Enduring through the ages

"The most important options are those based on safety and convenience," used-car dealer Lang says. "You should focus on the options that endure through the ages -- things like power windows, power door locks, anti-lock brakes and traction control."

In fact, those options have grown so popular that today it's tough to find many new cars without them. Electronic stability control is mandatory on all new cars sold in the United States, starting with 2012 models. And since anti-lock brakes are required standard equipment on all cars sold in European Union countries, virtually all vehicles are sold with them in North America as well. Only the cheapest economy cars today are still offered with manual crank windows.

"At the low end of the used-car market," Lang continues, "the presence of ABS (anti-lock braking systems) and traction control are great selling points. And everyone wants power windows and power door locks."

Leather upholstery might be nice to have now, but it's not likely to impress value-conscious used-car buyers when the car is a couple of years old. And it can be deceptively expensive. To get leather in a 2011 Nissan Altima S, for instance, means not only replacing the upholstery as part of the $1,540 SL package (which includes heated front seats, mood lighting and other extras) but also accepting a mandatory $1,350 "convenience package" that includes an eight-way power driver's seat, steering wheel audio controls, automatic on-off headlights and a Bluetooth hands-free phone system.

Plus, that Altima will also need the $1,150 "convenience plus" package that adds a power sliding moon roof, dual-zone automatic temperature controls and folding outside mirrors with LED signals. And, oh, yeah, you'll have to get the $140 splash guards, too.

So to get leather upholstery in a $23,330 Altima S means buying a $27,510 Altima SL.

Buying dealer-installed trouble

Once you've avoided the pitfalls of the factory-option packages, get ready for the challenge presented by dealer-installed options and accessories. These options are big profit centers for dealers, and many of them are notoriously sketchy in value.

Because manufacturers warrant their vehicles against corrosion, they are obsessed with rust-proofing. GM, for example, covers its vehicles for six years or 100,000 miles against rust-through. There's no treatment a dealer can apply that will add much to what the factory has already built in.

Fabric and material protection can be bought in the form of a bottle of Scotchgard -- and usually for hundreds of dollars less than what a dealer charges. Extended warranties usually aren't worth the money unless you plan on keeping a car for decades. And even then, such warranties are available for hundreds less through sources outside a dealership.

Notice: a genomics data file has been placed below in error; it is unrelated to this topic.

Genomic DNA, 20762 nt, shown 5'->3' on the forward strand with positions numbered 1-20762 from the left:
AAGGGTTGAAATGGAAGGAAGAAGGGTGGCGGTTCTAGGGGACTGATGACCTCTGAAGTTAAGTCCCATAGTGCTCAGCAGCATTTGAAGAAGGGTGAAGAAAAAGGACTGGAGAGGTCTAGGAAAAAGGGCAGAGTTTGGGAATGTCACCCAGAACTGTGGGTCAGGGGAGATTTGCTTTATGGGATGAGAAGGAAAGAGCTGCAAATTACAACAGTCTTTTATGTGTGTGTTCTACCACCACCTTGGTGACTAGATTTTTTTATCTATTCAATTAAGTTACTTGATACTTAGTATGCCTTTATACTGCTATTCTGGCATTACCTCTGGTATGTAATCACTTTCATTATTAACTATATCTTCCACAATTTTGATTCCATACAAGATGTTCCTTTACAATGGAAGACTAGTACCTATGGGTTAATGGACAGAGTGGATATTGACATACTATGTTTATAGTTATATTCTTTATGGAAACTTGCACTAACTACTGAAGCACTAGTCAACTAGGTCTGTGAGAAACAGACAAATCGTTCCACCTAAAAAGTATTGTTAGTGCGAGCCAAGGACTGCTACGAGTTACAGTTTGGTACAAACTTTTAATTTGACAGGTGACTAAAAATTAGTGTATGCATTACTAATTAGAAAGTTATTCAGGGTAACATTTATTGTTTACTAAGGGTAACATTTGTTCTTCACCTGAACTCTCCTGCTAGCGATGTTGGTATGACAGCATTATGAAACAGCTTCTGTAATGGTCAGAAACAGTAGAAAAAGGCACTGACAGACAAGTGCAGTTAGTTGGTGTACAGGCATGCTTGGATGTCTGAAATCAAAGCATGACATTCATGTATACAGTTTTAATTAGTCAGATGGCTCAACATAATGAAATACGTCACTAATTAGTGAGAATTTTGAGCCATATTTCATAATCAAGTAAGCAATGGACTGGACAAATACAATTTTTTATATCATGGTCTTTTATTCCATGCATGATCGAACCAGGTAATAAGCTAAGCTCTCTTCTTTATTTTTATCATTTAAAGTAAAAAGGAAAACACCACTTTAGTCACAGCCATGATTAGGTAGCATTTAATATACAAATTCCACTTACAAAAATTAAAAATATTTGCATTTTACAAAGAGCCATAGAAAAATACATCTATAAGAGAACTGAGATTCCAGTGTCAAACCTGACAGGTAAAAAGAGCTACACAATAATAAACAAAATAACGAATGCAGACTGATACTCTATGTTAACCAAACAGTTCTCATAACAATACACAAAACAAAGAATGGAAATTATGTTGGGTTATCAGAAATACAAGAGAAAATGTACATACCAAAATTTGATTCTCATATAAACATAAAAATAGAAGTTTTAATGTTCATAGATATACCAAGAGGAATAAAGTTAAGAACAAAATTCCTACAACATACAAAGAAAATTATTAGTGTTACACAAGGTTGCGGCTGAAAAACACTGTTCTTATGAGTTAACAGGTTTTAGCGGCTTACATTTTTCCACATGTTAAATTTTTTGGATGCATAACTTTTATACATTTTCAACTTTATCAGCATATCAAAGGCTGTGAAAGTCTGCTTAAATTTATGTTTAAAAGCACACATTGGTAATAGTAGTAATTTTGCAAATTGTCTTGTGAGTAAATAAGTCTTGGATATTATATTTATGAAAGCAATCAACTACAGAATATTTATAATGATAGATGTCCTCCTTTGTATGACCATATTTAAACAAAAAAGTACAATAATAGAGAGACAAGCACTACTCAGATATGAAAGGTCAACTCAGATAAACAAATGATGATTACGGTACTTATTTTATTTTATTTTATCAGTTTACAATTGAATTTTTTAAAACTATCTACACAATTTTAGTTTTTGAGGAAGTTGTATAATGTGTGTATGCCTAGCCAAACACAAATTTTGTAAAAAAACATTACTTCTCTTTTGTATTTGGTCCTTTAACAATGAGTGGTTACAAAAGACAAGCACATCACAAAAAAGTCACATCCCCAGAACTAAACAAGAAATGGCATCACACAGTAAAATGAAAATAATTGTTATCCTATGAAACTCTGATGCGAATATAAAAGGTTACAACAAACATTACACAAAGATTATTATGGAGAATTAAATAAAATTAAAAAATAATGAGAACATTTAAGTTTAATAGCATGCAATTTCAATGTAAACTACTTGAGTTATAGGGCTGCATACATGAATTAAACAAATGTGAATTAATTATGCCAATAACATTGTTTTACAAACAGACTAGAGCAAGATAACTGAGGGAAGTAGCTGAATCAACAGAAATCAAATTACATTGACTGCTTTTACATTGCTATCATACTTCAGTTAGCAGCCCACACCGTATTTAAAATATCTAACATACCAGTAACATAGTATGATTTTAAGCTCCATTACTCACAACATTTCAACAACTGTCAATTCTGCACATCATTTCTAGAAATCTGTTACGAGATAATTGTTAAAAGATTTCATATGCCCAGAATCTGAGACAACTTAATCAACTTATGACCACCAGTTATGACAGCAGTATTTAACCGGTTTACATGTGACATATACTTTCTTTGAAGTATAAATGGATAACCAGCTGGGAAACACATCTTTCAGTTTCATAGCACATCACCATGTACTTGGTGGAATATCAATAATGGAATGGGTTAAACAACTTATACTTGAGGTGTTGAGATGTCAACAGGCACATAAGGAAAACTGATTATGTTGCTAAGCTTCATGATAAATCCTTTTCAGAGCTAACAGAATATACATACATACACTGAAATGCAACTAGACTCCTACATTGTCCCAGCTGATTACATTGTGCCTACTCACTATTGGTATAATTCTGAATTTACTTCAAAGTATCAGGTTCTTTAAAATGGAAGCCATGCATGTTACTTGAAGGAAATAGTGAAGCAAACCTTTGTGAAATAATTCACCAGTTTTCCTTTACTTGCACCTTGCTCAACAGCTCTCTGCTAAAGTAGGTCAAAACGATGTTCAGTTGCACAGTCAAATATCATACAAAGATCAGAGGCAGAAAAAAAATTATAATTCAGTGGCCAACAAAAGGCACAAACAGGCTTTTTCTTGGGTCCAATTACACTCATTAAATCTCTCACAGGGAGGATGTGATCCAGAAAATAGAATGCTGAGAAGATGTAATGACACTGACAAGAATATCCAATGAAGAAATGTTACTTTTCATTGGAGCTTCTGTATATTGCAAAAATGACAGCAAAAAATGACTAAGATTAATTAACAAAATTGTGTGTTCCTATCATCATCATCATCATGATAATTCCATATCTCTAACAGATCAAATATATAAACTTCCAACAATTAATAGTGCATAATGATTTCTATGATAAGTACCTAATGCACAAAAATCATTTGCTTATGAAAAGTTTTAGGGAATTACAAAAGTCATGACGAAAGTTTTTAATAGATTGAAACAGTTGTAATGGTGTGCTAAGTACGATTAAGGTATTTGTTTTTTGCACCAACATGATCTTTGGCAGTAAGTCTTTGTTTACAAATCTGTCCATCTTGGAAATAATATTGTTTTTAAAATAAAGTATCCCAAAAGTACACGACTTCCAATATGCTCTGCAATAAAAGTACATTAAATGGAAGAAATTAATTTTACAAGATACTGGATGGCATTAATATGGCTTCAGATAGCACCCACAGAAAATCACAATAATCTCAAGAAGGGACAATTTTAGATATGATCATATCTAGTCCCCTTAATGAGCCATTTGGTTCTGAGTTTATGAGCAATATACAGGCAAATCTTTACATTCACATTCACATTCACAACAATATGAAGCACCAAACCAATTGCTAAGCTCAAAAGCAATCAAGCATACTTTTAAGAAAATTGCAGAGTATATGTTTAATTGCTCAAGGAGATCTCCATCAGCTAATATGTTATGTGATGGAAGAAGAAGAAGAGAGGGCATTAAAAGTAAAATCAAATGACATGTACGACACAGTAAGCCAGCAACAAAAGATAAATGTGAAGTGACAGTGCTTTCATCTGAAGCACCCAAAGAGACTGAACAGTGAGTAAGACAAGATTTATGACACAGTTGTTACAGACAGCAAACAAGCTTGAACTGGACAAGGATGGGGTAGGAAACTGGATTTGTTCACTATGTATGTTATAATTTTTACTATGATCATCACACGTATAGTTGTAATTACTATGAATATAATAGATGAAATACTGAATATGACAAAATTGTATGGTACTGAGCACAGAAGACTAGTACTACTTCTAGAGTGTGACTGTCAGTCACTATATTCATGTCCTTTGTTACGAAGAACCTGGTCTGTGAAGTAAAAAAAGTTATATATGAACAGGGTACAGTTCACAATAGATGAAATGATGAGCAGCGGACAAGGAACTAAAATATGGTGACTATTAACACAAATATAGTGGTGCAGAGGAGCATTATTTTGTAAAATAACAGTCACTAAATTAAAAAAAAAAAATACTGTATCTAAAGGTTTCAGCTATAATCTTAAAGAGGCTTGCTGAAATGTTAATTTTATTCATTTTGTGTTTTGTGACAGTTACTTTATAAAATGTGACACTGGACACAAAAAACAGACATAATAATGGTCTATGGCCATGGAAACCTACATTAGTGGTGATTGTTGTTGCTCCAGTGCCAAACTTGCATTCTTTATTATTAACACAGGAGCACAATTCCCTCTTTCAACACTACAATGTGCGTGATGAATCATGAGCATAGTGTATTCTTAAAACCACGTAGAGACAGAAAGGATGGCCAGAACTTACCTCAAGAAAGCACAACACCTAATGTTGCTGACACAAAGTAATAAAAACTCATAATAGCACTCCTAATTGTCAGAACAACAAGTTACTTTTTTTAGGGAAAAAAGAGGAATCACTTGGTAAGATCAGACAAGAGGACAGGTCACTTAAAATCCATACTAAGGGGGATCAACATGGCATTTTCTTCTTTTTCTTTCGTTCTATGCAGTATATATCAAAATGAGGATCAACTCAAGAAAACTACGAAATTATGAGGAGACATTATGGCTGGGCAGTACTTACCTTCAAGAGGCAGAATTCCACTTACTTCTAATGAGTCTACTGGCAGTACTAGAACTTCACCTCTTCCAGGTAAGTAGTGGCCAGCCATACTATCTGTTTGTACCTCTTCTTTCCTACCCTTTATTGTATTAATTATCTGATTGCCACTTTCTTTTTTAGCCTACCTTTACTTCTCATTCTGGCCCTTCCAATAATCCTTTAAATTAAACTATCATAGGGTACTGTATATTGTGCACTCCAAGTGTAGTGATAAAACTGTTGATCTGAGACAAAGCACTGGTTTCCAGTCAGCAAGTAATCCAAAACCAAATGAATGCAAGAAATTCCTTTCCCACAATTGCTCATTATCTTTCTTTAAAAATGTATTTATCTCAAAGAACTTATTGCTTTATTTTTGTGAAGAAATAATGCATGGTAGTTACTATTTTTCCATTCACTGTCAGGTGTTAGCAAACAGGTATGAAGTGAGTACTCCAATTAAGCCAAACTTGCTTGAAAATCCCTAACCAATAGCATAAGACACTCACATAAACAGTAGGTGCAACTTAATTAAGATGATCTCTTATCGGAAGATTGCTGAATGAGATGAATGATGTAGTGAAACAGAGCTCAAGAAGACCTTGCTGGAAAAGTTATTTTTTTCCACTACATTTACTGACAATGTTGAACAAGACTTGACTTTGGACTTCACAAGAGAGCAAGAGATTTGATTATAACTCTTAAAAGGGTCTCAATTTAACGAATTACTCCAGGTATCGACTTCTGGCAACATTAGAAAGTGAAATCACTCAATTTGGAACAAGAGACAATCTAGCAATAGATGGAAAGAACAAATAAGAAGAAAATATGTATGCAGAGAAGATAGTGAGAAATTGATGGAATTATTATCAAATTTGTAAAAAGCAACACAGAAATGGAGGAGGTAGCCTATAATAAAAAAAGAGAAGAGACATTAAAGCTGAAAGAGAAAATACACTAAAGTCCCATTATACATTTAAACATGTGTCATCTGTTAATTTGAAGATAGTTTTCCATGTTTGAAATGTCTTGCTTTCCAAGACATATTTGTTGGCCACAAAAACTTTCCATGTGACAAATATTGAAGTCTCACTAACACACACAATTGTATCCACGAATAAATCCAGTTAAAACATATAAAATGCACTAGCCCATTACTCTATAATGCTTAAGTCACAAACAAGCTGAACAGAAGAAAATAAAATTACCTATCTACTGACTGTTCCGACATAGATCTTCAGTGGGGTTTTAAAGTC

Accessories such as alloy wheels, floor mats, deck lid spoilers and various dress-up items are also available for hundreds or thousands less outside the dealer. For instance, a set of 18-inch alloy wheels with tires offered through Honda dealers for the Accord carries a manufacturer's suggested retail price of $2,325. Similar wheel and tire packages from online outlets like Tire Rack go for hundreds less, offer vastly more wheel design choices and can be shipped ready to install to a local tire shop.

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As a general rule, it's best to say no to every dealer-installed option and accessory. There are virtually always less-expensive outside options. And you can always go back to the dealer later and purchase products through the parts department if you change your mind.

The power of low expectations

Buyers often go into dealer showrooms aiming to buy the most lavishly equipped car they can. They then work their way down to what they can afford -- and spend every last dime they can. They feel the loss of every option they can't afford.

Instead, a better strategy may be to start with the barest car possible and consider each option as an expensive addition that you may not need. Then you can add some things to your car as time and money permit. In the meantime, you'll keep the purchase price (and monthly payments) for your new car down.